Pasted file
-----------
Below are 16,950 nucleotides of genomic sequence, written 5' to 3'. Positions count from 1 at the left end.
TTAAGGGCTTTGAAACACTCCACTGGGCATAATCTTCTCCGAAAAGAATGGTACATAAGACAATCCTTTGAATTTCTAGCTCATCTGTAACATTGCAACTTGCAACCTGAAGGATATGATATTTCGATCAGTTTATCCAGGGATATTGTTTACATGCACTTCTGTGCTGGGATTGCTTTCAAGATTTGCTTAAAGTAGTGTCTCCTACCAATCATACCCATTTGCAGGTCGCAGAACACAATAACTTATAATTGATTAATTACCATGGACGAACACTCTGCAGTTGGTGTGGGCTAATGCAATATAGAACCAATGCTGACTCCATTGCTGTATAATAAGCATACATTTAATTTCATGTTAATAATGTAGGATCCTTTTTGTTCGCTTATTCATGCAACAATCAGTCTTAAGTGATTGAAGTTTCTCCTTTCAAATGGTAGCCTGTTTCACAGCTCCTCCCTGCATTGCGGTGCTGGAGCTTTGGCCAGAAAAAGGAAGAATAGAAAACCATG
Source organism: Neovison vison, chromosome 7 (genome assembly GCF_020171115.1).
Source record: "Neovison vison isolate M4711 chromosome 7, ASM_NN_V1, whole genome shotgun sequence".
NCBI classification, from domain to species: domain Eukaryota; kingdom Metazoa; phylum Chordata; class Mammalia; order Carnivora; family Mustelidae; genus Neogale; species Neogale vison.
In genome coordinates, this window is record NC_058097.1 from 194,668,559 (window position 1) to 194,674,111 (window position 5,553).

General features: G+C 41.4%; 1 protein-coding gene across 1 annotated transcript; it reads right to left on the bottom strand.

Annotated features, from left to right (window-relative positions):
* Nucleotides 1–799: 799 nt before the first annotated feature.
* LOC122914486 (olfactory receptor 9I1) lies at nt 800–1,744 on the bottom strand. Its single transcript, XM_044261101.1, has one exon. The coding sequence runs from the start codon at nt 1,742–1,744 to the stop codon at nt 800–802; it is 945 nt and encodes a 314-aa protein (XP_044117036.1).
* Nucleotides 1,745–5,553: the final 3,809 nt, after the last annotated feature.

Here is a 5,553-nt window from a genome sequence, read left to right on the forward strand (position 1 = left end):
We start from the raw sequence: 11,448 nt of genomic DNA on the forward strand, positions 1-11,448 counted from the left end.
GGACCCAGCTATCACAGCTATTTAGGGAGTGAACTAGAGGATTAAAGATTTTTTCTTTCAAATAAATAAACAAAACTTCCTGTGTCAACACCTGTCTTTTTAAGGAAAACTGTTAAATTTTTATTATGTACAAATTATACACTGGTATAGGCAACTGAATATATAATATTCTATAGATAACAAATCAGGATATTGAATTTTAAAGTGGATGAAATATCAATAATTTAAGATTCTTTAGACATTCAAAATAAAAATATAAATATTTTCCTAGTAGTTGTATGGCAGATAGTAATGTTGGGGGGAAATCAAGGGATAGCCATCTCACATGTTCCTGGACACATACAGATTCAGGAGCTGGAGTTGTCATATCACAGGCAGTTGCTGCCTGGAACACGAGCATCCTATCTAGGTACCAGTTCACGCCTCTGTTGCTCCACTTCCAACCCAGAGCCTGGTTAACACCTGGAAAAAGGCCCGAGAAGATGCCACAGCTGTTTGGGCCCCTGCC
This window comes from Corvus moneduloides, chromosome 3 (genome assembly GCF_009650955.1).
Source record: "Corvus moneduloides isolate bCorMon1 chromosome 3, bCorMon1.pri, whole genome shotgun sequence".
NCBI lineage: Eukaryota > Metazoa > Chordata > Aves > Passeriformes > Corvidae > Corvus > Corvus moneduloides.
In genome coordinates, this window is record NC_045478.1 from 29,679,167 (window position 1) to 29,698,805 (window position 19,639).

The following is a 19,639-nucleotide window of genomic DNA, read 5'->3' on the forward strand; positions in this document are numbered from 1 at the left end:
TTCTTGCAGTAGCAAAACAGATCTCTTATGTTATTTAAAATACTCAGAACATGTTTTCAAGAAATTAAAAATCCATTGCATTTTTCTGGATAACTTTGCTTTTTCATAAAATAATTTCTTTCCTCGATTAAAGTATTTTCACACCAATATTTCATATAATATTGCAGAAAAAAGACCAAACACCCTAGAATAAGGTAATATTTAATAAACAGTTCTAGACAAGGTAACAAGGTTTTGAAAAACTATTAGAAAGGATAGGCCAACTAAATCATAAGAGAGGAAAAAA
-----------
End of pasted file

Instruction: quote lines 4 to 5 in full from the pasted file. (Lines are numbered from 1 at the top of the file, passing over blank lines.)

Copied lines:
Source record: "Neovison vison isolate M4711 chromosome 7, ASM_NN_V1, whole genome shotgun sequence".
NCBI classification, from domain to species: domain Eukaryota; kingdom Metazoa; phylum Chordata; class Mammalia; order Carnivora; family Mustelidae; genus Neogale; species Neogale vison.